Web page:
Literally "Lake of Mustard", Tam Dil is situated near Saitual Village, about 110 kms from Aizawl. Having been developed as an important pisciculture centre by the Fisheries Department and a holiday resort by the Tourism Department, this is one of the most frequented lakes in the state. The lake and the surrounding thick forest are home to wide species of trees, plants and animals.

According to folklore, a couple used to have a jhum cultivation in this small valley surrounded by hills, but the man died suddenly and left the woman to look after the crops alone. In the middle of the field, there was a mustard plant that was bigger than the others and one night the widow was told in her dreams by her dead husband to take special care of the mustard plant which would bring her great blessings. She did as she was told, and the plant thrived very well and grew bigger and bigger. After sometime, the widow remarried but her new husband did not like her to keep anything that would remind her of her former husband and so he pulled the plant up by roots and threw it away. Out of the hole thus left in the ground water flowed out immediately and filled the valley to become a large and beautiful lake.


Palak Dil or Palak Lake is the largest natural lake in Mizoram and is situated near Phura village which is about 391 kms to the south of Aizawl. Oval in shape, it covers about 1 sqkm and is surrounded by lush virgin forests rich in flora and fauna.

Legends abound the origin of the lake. One version says that before the lake was formed, there used to be a big village here and a large serpent lived in a cavern in the vicinity and occasionally stole the villager's livestock. When it started stealing their children, the villagers decided to kill the serpent. Using a huge fish hook and a dead goat for bait, they managed to catch and kill the serpent and distributed its meat to every household for dinner. That night strange things began to happen. A widow living with her two children got the serpent's head as her share and started cooking it in a big pot. After sometime, when she looked into the boiling pot, she found that the eyes of the serpent was blinking, rolling and watching her. Frightened and horrified, she threw out the pot with the serpent's head still inside it. Later on, she heard strange noises and ran out of the house to find her doorsteps being flooded with water which continued to rise. She took her children and ran away just before the water submerged the whole village. All the other inhabitants were drowned while they were sleeping and the water formed a wide lake that has come to be called Palak Dil.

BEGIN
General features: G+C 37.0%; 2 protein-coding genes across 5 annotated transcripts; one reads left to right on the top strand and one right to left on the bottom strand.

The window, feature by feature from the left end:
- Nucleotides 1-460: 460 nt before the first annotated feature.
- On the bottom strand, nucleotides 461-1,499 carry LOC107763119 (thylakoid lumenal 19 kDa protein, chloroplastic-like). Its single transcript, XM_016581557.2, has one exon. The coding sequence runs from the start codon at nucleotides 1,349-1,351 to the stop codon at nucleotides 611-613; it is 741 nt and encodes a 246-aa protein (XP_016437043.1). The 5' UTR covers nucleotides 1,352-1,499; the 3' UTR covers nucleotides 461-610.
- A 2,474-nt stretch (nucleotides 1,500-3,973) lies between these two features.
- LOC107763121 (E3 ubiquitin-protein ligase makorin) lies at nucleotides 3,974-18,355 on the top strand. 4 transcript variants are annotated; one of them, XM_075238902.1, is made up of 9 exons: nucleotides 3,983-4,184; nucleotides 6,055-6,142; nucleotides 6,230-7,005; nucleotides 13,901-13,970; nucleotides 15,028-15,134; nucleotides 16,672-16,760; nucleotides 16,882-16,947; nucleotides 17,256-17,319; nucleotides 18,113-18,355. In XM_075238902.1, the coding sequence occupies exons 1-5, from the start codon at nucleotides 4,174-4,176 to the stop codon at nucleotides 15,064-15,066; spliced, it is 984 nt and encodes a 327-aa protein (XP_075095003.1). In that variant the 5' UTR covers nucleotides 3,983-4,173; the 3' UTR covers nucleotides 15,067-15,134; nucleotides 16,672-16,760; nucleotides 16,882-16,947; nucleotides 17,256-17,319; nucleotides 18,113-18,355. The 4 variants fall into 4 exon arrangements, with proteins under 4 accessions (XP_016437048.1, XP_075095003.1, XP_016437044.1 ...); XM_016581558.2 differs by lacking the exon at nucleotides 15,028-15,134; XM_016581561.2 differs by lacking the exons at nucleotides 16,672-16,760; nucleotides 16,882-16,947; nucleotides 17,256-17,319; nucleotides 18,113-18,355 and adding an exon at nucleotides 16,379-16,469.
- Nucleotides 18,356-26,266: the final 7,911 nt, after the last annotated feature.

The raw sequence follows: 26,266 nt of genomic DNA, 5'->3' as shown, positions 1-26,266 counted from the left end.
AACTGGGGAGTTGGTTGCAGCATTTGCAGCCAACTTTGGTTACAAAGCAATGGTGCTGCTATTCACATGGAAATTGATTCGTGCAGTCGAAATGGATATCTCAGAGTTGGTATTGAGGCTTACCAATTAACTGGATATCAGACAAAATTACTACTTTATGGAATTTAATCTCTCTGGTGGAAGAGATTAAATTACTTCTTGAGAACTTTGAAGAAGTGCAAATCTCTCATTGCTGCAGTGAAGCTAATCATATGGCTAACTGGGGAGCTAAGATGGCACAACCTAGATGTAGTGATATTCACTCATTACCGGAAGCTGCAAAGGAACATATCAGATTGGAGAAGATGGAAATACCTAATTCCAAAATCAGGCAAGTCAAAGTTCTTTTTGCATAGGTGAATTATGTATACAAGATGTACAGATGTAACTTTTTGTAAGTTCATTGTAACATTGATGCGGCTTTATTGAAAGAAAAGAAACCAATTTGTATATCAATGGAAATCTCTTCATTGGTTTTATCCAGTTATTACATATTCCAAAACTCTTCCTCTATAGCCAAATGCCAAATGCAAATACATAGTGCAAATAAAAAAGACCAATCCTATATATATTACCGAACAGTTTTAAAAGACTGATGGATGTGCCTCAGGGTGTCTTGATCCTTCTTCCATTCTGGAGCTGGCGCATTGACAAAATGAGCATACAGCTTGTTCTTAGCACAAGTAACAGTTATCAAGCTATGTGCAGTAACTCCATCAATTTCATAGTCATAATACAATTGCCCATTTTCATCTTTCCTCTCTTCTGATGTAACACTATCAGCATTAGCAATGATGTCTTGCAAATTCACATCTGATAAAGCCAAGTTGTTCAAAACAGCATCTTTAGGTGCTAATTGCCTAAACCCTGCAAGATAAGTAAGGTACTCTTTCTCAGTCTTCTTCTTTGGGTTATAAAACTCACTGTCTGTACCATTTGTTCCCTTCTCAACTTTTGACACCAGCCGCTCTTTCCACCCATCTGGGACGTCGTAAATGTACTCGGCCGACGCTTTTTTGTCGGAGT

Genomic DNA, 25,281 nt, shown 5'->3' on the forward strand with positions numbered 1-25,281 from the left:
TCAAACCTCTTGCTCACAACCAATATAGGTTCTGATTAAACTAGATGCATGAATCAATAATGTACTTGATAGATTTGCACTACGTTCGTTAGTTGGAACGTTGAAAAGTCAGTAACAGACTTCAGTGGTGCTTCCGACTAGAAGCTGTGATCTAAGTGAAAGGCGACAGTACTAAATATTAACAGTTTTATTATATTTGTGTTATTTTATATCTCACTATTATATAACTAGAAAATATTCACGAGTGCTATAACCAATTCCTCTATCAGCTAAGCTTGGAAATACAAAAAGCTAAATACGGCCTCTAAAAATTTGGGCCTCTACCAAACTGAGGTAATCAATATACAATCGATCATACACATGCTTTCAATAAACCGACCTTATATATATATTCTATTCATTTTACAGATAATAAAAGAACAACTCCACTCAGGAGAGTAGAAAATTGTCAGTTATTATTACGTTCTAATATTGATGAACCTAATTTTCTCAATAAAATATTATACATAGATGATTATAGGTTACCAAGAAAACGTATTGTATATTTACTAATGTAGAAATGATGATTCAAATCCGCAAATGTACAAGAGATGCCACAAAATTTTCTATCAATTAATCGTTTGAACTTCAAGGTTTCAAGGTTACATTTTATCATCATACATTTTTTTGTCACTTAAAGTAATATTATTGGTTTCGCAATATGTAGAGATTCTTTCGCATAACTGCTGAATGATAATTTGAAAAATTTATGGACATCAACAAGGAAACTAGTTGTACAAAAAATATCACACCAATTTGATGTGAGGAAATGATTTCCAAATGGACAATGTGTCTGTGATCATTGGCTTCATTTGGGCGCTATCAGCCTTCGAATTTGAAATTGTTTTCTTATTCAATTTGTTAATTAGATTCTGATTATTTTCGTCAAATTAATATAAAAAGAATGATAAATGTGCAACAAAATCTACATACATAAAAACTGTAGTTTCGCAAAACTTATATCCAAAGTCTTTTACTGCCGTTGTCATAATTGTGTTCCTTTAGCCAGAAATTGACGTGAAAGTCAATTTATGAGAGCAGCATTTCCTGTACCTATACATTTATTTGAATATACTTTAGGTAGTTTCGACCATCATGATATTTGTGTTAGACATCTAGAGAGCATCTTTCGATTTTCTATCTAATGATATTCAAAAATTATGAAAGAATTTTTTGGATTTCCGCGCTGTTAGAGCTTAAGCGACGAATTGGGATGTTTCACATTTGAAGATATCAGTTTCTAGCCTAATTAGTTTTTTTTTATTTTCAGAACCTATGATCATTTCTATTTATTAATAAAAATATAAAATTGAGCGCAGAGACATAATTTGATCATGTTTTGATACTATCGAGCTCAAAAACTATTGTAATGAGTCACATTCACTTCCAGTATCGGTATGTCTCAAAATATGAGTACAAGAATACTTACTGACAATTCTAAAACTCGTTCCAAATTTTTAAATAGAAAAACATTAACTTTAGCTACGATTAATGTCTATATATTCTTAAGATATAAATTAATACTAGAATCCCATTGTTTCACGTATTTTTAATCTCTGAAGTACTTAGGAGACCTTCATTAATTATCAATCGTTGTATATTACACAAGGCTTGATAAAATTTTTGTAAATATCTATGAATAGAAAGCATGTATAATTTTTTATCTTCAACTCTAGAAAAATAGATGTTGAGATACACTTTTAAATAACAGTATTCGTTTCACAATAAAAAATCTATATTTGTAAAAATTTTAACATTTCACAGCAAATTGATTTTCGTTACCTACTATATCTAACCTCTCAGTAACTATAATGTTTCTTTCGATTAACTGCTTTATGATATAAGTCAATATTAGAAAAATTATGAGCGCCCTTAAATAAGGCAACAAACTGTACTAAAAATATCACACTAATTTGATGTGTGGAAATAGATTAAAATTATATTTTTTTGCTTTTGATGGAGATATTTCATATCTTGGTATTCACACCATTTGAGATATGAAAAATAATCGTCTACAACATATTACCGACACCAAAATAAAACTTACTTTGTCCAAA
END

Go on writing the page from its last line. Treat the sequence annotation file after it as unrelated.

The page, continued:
Legends aside, nature lovers are attracted by the surprisingly great variety of wildlife to be found in this remote area adjoining the Myanmar forests. It is a home to most of the common wetland birdsand hill birds, and is believed to be a winter stop-over for migrating Pintail Duck while a few elephants still roam the surrounding virgin forests.


Rih Lake is the largest lake in Mizoram, but is situated in Burma," goes the common saying. This is an awkward claim to make, but it is a fact due to arbitrary political boundaries. Rih lake is situated at a distance of about two miles from Tiau which is the boundary river between Mizoram (India) and Myanmar, and is within the village area of Rihkhawdar in Myanmar. The village itself is an establishment of adventure that lures the visitor to explore the mysterious and supposedly demon-haunted lake. It is 14 miles from Champhai in Mizoram and 63 miles from Falam, a town of Myanmar. Although there has been no exact measurement taken so far, it is approximately one mile long and half a mile wide with a circumference of about three miles. The south-west floor is supposedly deeper than that of the north-west. The peculiar characteristic of the lake is that it becomes abruptly deep immediately after the water's edge.